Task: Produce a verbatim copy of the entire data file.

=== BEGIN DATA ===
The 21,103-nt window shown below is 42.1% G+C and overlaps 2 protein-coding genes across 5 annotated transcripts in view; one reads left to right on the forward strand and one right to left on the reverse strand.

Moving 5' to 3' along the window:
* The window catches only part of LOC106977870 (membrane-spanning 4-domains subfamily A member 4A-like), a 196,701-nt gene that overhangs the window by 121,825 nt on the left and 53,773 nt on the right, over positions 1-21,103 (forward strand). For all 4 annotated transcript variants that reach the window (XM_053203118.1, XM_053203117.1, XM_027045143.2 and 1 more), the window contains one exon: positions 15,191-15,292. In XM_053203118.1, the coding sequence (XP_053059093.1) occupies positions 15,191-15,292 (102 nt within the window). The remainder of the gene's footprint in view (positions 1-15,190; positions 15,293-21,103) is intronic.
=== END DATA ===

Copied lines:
The 21,103-nt window shown below is 42.1% G+C and overlaps 2 protein-coding genes across 5 annotated transcripts in view; one reads left to right on the forward strand and one right to left on the reverse strand.

Moving 5' to 3' along the window:
* The window catches only part of LOC106977870 (membrane-spanning 4-domains subfamily A member 4A-like), a 196,701-nt gene that overhangs the window by 121,825 nt on the left and 53,773 nt on the right, over positions 1-21,103 (forward strand). For all 4 annotated transcript variants that reach the window (XM_053203118.1, XM_053203117.1, XM_027045143.2 and 1 more), the window contains one exon: positions 15,191-15,292. In XM_053203118.1, the coding sequence (XP_053059093.1) occupies positions 15,191-15,292 (102 nt within the window). The remainder of the gene's footprint in view (positions 1-15,190; positions 15,293-21,103) is intronic.